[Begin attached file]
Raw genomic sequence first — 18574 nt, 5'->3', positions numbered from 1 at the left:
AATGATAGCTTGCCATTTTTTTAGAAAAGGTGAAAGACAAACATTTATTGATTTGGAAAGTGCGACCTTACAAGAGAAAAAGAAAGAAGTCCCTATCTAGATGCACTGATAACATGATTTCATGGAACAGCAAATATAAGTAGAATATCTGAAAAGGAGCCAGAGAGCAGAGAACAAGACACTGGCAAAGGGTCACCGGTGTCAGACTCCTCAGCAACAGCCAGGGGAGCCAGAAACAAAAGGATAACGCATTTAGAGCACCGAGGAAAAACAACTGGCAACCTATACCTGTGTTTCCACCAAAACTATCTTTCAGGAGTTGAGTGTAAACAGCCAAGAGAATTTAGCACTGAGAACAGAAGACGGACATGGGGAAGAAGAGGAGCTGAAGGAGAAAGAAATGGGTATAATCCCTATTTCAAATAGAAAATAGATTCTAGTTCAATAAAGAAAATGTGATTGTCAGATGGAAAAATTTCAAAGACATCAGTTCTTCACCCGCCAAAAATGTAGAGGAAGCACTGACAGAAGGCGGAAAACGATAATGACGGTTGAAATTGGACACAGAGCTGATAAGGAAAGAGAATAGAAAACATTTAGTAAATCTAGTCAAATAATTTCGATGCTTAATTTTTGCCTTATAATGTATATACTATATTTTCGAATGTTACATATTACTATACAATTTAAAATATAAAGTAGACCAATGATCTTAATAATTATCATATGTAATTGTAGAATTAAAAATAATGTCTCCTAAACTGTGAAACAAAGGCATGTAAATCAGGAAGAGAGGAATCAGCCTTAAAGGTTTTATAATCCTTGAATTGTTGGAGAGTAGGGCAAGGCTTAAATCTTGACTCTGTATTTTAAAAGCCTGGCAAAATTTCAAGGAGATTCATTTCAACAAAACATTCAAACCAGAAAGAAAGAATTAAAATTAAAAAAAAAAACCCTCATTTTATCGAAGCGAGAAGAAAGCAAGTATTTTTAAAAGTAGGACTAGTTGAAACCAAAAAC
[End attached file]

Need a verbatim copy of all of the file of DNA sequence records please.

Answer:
Raw genomic sequence first — 18574 nt, 5'->3', positions numbered from 1 at the left:
AATGATAGCTTGCCATTTTTTTAGAAAAGGTGAAAGACAAACATTTATTGATTTGGAAAGTGCGACCTTACAAGAGAAAAAGAAAGAAGTCCCTATCTAGATGCACTGATAACATGATTTCATGGAACAGCAAATATAAGTAGAATATCTGAAAAGGAGCCAGAGAGCAGAGAACAAGACACTGGCAAAGGGTCACCGGTGTCAGACTCCTCAGCAACAGCCAGGGGAGCCAGAAACAAAAGGATAACGCATTTAGAGCACCGAGGAAAAACAACTGGCAACCTATACCTGTGTTTCCACCAAAACTATCTTTCAGGAGTTGAGTGTAAACAGCCAAGAGAATTTAGCACTGAGAACAGAAGACGGACATGGGGAAGAAGAGGAGCTGAAGGAGAAAGAAATGGGTATAATCCCTATTTCAAATAGAAAATAGATTCTAGTTCAATAAAGAAAATGTGATTGTCAGATGGAAAAATTTCAAAGACATCAGTTCTTCACCCGCCAAAAATGTAGAGGAAGCACTGACAGAAGGCGGAAAACGATAATGACGGTTGAAATTGGACACAGAGCTGATAAGGAAAGAGAATAGAAAACATTTAGTAAATCTAGTCAAATAATTTCGATGCTTAATTTTTGCCTTATAATGTATATACTATATTTTCGAATGTTACATATTACTATACAATTTAAAATATAAAGTAGACCAATGATCTTAATAATTATCATATGTAATTGTAGAATTAAAAATAATGTCTCCTAAACTGTGAAACAAAGGCATGTAAATCAGGAAGAGAGGAATCAGCCTTAAAGGTTTTATAATCCTTGAATTGTTGGAGAGTAGGGCAAGGCTTAAATCTTGACTCTGTATTTTAAAAGCCTGGCAAAATTTCAAGGAGATTCATTTCAACAAAACATTCAAACCAGAAAGAAAGAATTAAAATTAAAAAAAAAAACCCTCATTTTATCGAAGCGAGAAGAAAGCAAGTATTTTTAAAAGTAGGACTAGTTGAAACCAAAAAC